My oldest boy is 15 years old. Recently he has become violent and domineering. All the conversations that we have had with him haven't helped much. He continues to pretend that now he is 15 years old he has the right to be free and to behave as he pleases. When we threaten punishment, he doesn't want to hear about it. I want to spank him. Is it an effective punishment in this situation?
Even though your son is fifteen, he is still a child in your household. Unless he is able to live on his own, supporting himself with his own labor, he must live by the rules of your home, which should include being respectful to his parents.
What saddens me is that you have allowed the situation to develop to this point. Violence and disrespect don't just happen suddenly. Parents tolerate small instances of them, perhaps hoping they will go away. The child pushes further seeking what he can get away with until his parents are pushed to the breaking point and then they desire to lash back at their child in anger.
Spanking is an effective tool in dealing with violent and disrespectful behavior, but it will not work if you only employ it when you are pushed past your breaking point. While you are calm, sit down with your wife and lay out specific rules regarding what you two will and will not allow in your home. Think about what would be reasonable responses to when these rules are broken (and they will be broken). For example, hitting is no longer allowed. Any hitting will be punished with ten to twenty swats with the rod on the bottom. Any damage will be repair or replaced. Cursing, swearing, or backtalk to an adult in the home will be punished with five to fifteen swats with the rod on the bottom plus loss of any privilege being argued about for one week. This should get you started.
The list doesn't have to be complete. In fact, it is useful to start with a few things that are the worse examples of bad behavior and work at getting those under control before moving on to things that are not as bothersome. However, you and your wife need to sit down with your son and tell him that these will be the rules in no uncertain terms. In other words, stop making threats about punishment. It must become a non-emotional response. When a rule is broken, a punishment will be delivered. It also must be enforced consistently, even if it seems like you are doing nothing but delivering punishments for a while. You have years of bad habits to break. It will take time.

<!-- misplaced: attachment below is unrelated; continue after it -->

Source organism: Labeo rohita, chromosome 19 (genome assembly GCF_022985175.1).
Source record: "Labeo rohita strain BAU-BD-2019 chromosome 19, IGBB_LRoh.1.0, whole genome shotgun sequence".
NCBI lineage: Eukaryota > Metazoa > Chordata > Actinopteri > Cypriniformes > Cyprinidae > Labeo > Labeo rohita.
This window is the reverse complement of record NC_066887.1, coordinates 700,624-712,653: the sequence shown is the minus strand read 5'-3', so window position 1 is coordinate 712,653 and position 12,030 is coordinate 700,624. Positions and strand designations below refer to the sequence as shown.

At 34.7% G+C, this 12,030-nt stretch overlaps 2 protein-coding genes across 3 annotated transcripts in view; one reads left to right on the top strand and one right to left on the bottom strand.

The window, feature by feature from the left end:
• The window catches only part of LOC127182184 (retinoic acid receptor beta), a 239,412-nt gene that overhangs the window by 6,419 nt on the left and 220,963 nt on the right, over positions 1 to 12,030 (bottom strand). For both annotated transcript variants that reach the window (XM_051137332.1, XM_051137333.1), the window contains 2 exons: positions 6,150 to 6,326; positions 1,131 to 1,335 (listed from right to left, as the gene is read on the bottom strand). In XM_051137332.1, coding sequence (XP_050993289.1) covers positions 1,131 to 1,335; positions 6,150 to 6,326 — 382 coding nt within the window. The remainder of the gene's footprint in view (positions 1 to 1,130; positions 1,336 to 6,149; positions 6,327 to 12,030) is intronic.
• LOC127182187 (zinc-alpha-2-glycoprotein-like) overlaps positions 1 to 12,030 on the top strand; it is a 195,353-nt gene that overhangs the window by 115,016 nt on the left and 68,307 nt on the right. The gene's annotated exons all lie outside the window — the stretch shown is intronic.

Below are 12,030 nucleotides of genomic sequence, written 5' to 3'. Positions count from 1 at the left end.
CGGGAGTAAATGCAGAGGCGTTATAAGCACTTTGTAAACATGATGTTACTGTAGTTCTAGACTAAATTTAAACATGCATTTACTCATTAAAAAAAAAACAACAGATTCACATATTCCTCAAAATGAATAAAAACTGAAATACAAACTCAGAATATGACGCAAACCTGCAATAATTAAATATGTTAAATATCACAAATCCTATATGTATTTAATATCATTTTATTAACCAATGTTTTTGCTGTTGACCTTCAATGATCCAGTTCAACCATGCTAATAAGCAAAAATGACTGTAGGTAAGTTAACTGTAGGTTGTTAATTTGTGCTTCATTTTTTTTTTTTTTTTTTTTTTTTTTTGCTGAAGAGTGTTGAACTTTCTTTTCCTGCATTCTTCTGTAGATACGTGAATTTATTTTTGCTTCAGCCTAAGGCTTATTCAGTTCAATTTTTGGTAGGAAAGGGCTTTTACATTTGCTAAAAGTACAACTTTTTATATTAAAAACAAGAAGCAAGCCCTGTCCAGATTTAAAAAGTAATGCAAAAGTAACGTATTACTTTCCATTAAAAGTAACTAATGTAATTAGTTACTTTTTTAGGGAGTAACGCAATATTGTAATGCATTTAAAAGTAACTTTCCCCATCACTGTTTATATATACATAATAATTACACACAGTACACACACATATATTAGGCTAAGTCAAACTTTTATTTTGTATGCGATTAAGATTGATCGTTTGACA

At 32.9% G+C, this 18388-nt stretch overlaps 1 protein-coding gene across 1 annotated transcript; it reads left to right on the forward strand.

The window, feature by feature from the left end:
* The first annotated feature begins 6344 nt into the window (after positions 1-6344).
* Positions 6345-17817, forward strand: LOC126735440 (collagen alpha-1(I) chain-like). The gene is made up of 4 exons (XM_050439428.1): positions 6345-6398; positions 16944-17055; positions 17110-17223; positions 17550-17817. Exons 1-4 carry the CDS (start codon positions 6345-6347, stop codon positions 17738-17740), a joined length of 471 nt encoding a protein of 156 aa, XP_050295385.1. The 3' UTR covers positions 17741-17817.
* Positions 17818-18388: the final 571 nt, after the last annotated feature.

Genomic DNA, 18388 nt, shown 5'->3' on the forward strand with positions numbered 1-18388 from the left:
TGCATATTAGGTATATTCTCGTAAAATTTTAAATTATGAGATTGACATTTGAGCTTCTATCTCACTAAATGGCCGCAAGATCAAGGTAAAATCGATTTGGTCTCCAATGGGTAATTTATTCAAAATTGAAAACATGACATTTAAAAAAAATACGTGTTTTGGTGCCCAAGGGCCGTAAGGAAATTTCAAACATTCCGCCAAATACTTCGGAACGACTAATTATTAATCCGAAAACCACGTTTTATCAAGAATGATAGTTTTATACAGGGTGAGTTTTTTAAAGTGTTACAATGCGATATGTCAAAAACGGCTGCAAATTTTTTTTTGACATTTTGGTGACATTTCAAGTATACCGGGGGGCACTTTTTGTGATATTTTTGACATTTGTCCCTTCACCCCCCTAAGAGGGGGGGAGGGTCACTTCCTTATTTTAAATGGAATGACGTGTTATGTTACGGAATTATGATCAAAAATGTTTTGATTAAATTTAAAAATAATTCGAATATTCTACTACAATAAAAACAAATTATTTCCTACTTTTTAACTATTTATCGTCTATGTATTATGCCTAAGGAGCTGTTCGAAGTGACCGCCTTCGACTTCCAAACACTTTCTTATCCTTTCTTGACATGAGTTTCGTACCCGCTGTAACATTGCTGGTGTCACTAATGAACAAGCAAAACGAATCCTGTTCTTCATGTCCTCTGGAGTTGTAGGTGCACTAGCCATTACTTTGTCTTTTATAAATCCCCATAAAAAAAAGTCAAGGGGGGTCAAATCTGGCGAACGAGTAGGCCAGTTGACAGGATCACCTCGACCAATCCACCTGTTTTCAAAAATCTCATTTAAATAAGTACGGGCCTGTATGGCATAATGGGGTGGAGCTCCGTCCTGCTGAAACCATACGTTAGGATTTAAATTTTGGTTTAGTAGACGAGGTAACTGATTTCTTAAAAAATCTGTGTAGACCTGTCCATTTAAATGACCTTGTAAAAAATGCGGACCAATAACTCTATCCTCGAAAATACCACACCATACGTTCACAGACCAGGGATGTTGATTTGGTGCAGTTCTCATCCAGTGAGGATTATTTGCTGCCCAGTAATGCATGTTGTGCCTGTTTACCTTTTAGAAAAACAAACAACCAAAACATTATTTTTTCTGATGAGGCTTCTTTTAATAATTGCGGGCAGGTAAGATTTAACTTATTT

Punishment alone is insufficient to bring a change in behavior for an older boy. You also need to teach him the right ways to handle difficult situations. "The rod and rebuke give wisdom, but a child left to himself brings shame to his mother" (Proverbs 29:15). Explain to your son why the behavior is wrong and what would have been a better response. Talk about situations you see around you and discuss what went wrong and what were some of the alternatives. One of these days your son is going to be a citizen and a parent. Do you want your son, with his current knowledge running your town in the future?
As things begin to come under control, offer your son options in his punishment. Let him decide between a short but painful consequence versus a long drawn out one. This is what God did with David. "So Gad came to David and said to him, "Thus says the LORD: 'Choose for yourself, either three years of famine, or three months to be defeated by your foes with the sword of your enemies overtaking you, or else for three days the sword of the LORD - the plague in the land, with the angel of the LORD destroying throughout all the territory of Israel.' Now consider what answer I should take back to Him who sent me."" (I Chronicles 21:11-12). The crime is not left unpunished, but the choice becomes a learning process as well.